An immigrant story

Wendy Tan with her father in the electronics lab at Salford University

Tan White’s parents are certainly the unsung heroes of her success.

Her father Sydney was just 16 when he left his native Myanmar, then known as Burma, for the UK to avoid the military coup of 1962, which started one of the world’s longest-running on-going civil wars.

He had an interest in electronics and studied electrical engineering at Salford, where he met Wendy’s mother, Rose, a Malaysian whose traditionalist father only permitted university study if she chose midwifery.

As students they lived in Moss Side, Manchester, in the 1970s where Wendy spent her first years.

“My parents were classic immigrants,” she explained. “They came to the UK in the 1960s and have always been very positive about the UK and the opportunities it gave them. I have inherited that sense that we are very lucky to be here.”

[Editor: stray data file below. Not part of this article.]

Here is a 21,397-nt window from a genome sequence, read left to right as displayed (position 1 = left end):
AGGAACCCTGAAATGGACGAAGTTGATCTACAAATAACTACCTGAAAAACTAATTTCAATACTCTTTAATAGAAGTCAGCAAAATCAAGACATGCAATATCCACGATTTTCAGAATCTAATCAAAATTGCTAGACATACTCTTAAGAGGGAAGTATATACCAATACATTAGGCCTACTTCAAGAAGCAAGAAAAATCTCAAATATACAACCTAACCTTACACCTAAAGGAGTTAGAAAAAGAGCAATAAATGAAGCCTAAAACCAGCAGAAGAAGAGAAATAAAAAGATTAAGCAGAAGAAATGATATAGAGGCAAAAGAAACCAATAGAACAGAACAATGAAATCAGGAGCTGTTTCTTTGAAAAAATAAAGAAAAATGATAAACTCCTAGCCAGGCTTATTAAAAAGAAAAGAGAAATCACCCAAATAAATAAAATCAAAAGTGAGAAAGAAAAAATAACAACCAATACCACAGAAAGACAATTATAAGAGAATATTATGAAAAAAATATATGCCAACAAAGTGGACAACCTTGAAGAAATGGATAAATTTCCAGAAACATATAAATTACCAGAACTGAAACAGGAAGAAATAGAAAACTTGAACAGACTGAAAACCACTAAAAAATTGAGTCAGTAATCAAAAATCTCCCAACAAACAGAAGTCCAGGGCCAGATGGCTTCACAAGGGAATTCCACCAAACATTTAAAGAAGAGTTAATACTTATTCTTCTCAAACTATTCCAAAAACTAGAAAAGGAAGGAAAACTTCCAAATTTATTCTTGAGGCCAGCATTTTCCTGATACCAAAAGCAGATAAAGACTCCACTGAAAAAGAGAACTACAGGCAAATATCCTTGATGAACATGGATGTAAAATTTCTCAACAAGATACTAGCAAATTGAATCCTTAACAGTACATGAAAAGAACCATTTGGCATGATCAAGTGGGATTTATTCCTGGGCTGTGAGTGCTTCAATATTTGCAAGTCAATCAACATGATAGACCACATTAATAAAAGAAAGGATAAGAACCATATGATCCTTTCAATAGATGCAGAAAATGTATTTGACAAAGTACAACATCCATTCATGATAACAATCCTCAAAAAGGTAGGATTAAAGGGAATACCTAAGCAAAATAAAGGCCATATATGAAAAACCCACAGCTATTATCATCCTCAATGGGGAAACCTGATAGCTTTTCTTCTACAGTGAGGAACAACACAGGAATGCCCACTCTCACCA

Before she went to school, the family moved to Scotland where her father studied for his masters and started his career in IT. Although a qualified midwife, Tan White’s mother was also technically minded and started to work in the sector.

A talent for tech

BBC Micro

Tech was clearly in the blood and by 11, Tan White was teaching herself to code on a BBC Micro.

Recalling those initial explorations she said: “It was a postal correspondence course where I got a problem and you’d literally write out the program on a piece of graph paper, post it back and your tutor would mark it. This was before the internet, so it seems a crazy way to do it by modern standards. I remember my tutor telling me I was the only child doing the course.”

After moving to Reading with her parents’ jobs, Tan White studied computing, maths and science before taking up a degree in computer science at Imperial College, London.